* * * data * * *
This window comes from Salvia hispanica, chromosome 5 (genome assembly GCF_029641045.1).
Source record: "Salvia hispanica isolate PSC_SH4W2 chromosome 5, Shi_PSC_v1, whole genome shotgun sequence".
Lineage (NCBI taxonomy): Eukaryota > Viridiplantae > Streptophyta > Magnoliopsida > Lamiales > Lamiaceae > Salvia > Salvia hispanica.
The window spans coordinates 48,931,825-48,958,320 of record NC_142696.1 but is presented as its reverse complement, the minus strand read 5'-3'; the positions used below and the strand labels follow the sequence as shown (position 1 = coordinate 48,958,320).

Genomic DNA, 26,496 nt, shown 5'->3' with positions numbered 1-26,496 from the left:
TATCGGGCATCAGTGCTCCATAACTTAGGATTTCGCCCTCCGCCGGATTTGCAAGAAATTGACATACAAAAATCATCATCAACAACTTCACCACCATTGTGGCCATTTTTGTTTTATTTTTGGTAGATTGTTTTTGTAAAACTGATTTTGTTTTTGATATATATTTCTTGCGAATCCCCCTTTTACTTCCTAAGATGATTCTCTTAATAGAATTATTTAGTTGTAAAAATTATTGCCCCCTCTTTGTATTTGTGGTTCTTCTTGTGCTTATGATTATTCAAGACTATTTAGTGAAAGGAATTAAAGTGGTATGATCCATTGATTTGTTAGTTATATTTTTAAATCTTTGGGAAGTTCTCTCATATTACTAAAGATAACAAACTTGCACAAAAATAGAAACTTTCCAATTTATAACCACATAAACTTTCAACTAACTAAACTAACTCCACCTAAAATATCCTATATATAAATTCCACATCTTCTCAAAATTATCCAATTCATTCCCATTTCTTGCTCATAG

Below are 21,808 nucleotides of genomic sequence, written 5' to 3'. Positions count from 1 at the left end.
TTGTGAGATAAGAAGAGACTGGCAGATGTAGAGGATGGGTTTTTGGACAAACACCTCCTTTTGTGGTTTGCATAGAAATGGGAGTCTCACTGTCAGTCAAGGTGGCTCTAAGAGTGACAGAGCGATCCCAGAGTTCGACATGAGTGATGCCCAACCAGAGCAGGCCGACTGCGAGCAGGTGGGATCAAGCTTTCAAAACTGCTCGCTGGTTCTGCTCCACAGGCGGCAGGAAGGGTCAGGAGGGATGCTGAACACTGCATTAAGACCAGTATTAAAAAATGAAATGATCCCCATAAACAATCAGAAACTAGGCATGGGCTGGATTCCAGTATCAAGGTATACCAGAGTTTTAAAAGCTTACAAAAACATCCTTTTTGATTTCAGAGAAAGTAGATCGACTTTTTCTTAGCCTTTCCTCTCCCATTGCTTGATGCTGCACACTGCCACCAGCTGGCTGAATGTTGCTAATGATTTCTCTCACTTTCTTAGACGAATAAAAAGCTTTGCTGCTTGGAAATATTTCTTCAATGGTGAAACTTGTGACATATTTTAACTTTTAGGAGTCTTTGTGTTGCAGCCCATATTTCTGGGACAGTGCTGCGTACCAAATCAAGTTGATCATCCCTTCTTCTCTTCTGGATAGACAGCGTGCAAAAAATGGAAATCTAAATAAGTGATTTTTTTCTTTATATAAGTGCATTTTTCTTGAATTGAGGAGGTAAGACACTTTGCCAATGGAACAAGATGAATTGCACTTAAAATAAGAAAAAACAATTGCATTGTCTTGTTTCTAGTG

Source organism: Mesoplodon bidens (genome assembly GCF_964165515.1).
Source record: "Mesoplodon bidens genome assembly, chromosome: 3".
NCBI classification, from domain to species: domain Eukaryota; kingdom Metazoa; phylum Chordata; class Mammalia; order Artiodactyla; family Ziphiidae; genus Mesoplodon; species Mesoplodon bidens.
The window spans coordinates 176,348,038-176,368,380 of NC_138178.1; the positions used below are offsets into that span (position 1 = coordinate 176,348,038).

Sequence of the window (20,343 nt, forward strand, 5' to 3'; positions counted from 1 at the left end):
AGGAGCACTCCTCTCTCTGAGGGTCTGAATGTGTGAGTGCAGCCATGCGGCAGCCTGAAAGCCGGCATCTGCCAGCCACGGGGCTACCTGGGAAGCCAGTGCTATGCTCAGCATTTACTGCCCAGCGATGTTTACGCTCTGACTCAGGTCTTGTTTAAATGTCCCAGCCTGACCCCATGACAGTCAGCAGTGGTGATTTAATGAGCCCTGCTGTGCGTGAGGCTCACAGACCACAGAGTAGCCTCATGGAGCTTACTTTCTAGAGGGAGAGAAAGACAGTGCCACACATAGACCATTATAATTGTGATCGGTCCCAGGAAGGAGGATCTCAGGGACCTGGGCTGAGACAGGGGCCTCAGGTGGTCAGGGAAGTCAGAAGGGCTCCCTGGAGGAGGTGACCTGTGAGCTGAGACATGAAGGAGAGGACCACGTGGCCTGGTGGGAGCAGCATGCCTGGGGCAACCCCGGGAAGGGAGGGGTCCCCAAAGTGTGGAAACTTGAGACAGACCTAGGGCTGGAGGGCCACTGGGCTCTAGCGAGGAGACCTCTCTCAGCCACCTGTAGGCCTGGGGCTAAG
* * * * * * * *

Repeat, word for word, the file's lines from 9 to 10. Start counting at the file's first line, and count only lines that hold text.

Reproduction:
Source organism: Mesoplodon bidens (genome assembly GCF_964165515.1).
Source record: "Mesoplodon bidens genome assembly, chromosome: 3".